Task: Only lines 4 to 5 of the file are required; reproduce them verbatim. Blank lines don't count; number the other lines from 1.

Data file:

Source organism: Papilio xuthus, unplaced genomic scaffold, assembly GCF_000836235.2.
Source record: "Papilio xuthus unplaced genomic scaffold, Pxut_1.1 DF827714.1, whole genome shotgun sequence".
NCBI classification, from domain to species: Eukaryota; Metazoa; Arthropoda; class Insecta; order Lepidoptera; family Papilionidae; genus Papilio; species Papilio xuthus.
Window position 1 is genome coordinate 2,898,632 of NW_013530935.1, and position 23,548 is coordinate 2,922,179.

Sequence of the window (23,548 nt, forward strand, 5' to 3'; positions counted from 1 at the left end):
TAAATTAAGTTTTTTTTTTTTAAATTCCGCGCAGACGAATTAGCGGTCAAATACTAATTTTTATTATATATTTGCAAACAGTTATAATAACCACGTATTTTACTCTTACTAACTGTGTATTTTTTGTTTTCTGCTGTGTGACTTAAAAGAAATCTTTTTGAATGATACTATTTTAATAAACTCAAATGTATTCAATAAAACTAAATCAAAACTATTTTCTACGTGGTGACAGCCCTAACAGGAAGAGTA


Window position 1 is genome coordinate 2,898,632 of NW_013530935.1, and position 23,548 is coordinate 2,922,179.

Sequence of the window (23,548 nt, forward strand, 5' to 3'; positions counted from 1 at the left end):